Let’s accept the guy’s premise and believe that a hunger for intelligent discourse motivated him to cry out, “J’accuse!”

    Freedom of Speech
    Under the current divisive political climate, a backlash was inevitable. But it’s misguided to use Damore’s blurt as a serious freedom-of-speech issue.

    Note first that virtually every U.S. corporation insists on being an “at will” employer. Hence, anyone who believes that the company exists to protect his or her First Amendment rights is smoking dope on company time. Any employee who uses the corporation’s computers and corporate e-mail systems to publish controversial personal views — especially the kind that go viral and offend powerful interest groups — is risking a pink slip.

    The best argument I found on this issue was a story on Business Insider. The story made it clear: “The First Amendment protects Americans’ free-speech rights from being restricted by the government, not their employer.”

    In conclusion, Zunger said: “It’s true that women are socialized to be better at paying attention to people’s emotional needs and so on — this is something that makes them better engineers, not worse ones.”

  23. Tomi Engdahl says:

    Google is teaching my girl that ‘complaining to HR’ is path to success, says Peter Thiel-linked investor

    Eric Weinstein, managing director of Thiel Capital, said Google was teaching girls that their “path to financial freedom lies not in coding but in complaining to HR.”
    Weinstein’s comments drew criticism from users on social media.
    His comments came after a Google engineer was fired for circulating a memo that argued biological differences were the reason for the shortage of women at the company.

    Google is teaching girls that their path to “financial freedom” lies in “complaining to HR,” the managing director of a Peter Thiel investment fund said on Tuesday, drawing sharp criticism on social media.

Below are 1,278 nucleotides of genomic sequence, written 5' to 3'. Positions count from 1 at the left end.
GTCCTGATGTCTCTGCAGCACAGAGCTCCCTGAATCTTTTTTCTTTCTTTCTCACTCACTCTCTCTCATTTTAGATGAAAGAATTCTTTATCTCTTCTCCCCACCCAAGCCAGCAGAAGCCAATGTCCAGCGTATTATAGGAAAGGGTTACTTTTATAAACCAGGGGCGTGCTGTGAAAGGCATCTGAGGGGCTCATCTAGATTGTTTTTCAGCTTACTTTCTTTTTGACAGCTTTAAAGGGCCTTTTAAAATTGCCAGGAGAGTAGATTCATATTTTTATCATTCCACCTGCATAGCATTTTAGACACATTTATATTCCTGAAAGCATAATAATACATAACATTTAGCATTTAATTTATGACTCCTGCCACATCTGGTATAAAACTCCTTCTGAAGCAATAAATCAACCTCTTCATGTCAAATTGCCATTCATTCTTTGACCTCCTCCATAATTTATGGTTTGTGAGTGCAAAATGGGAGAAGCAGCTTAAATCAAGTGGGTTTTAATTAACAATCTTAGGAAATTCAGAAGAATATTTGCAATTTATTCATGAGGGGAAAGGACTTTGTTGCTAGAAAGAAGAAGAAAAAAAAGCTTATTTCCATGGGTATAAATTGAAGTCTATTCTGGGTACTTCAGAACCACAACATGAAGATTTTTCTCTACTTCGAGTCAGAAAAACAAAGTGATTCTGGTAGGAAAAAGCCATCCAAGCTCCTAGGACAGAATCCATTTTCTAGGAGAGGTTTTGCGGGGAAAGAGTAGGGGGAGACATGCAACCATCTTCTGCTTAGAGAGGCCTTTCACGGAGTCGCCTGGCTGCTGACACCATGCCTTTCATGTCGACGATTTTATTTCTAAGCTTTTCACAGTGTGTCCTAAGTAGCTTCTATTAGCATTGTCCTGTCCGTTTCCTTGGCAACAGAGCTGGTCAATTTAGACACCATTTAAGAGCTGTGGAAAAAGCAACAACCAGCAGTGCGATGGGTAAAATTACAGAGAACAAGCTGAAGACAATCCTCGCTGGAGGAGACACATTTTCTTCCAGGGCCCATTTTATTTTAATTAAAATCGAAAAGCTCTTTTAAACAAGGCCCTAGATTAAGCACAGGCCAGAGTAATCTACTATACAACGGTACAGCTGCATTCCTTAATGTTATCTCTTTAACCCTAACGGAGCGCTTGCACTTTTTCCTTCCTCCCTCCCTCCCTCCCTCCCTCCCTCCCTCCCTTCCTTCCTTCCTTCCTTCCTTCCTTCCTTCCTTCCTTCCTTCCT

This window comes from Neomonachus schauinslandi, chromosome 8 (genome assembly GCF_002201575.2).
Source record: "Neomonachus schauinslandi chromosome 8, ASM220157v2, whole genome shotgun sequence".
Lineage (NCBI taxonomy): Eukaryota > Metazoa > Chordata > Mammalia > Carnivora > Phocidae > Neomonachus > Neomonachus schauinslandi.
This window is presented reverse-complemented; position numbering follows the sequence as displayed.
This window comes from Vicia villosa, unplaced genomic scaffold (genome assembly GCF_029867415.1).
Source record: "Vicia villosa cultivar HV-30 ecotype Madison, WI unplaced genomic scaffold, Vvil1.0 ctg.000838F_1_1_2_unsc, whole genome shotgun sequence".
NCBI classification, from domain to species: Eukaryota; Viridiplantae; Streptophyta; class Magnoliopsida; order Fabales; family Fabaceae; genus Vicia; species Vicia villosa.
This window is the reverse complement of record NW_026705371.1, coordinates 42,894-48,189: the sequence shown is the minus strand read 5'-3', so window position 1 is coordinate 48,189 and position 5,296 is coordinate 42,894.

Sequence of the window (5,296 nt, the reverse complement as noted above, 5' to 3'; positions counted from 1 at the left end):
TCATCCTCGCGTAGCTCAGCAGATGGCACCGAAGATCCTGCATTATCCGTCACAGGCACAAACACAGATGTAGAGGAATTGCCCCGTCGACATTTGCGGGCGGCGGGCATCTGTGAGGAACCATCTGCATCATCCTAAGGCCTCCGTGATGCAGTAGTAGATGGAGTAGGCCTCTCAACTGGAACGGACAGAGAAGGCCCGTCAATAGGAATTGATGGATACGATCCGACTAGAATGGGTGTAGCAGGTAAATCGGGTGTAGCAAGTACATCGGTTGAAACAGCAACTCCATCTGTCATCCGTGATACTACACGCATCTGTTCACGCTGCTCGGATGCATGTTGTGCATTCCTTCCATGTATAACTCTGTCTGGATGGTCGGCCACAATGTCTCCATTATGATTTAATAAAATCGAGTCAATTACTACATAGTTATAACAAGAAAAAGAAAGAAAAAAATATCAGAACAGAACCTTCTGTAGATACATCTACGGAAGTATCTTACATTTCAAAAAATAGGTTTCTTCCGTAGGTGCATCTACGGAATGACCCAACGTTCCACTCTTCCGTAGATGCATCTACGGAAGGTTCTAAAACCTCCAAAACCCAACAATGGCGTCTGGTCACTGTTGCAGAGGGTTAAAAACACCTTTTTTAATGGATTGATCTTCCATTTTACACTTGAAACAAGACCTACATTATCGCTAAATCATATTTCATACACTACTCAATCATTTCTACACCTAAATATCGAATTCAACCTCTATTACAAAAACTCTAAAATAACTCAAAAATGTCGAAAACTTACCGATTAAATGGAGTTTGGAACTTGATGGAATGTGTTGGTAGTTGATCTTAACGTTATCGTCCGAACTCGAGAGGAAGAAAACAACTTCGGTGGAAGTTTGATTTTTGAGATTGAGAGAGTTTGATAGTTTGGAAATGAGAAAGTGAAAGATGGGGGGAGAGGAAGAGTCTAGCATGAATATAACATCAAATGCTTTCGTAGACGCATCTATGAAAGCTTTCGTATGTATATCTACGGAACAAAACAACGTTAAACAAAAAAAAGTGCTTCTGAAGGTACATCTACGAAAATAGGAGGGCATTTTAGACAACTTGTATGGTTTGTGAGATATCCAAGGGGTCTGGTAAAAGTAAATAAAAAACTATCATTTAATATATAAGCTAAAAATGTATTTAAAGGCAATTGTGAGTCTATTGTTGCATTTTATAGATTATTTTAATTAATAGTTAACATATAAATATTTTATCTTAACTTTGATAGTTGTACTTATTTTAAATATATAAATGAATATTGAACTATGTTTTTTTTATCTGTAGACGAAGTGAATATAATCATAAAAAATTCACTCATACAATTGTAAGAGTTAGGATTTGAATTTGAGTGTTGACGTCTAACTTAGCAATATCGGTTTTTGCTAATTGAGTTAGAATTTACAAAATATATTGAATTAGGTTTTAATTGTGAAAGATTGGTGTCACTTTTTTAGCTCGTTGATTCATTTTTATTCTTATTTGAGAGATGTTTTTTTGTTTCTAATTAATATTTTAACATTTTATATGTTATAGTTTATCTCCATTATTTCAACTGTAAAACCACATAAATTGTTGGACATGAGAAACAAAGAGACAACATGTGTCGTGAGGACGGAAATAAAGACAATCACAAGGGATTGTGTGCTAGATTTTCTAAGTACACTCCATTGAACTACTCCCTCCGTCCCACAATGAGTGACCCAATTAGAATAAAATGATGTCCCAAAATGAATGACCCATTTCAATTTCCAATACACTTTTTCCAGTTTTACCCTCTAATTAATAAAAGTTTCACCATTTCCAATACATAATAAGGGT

The comments, made by Eric Weinstein, the managing director of Thiel Capital, come after Google fired engineer James Damore for circulating a memo that argued biological differences were the reason for the shortage of women at the company.

    Many employees in Google were outraged by the memo. One employee Jaana Dogan, took to Twitter saying that she would leave the company if HR does nothing. The tweet was later deleted.

    And then the Thiel Capital managing director likened Damore’s dismissal from Google to firing a biologist for making a factual comment on biology but accusing him of sexual harassment.

    A Google spokesperson pointed towards a statement released by CEO Sundar Pichai on Tuesday explaining the decision to fire the engineer, and trying to reassure staff that they can freely express their views.

    “First, let me say that we strongly support the right of Googlers to express themselves, and much of what was in that memo is fair to debate, regardless of whether a vast majority of Googlers disagree with it,” Pichai wrote in a memo.

    “However, portions of the memo violate our Code of Conduct and cross the line by advancing harmful gender stereotypes in our workplace.”

    Google, like many tech firms, has been grappling with issues around discrimination.

    The broader technology industry has also been rocked by a number of scandals related to discrimination and sexual harassment.

  24. Tomi Engdahl says:

    What YouTube CEO Susan Wojcicki told her daughter about the Google anti-diversity memo

    YouTube CEO Susan Wojcicki’s daughter asked her about the controversial anti-diversity memo that surfaced within Google and has since been circulating around the web, the CEO writes in an essay for Fortune.

    “Mom, is it true that there are biological reasons why there are fewer women in tech and leadership?” the child wanted to know.

    The mother of five replied, “No, it’s not true.”

    The CEO writes that, as a woman in tech, she has grown accustomed to such criticism over the years.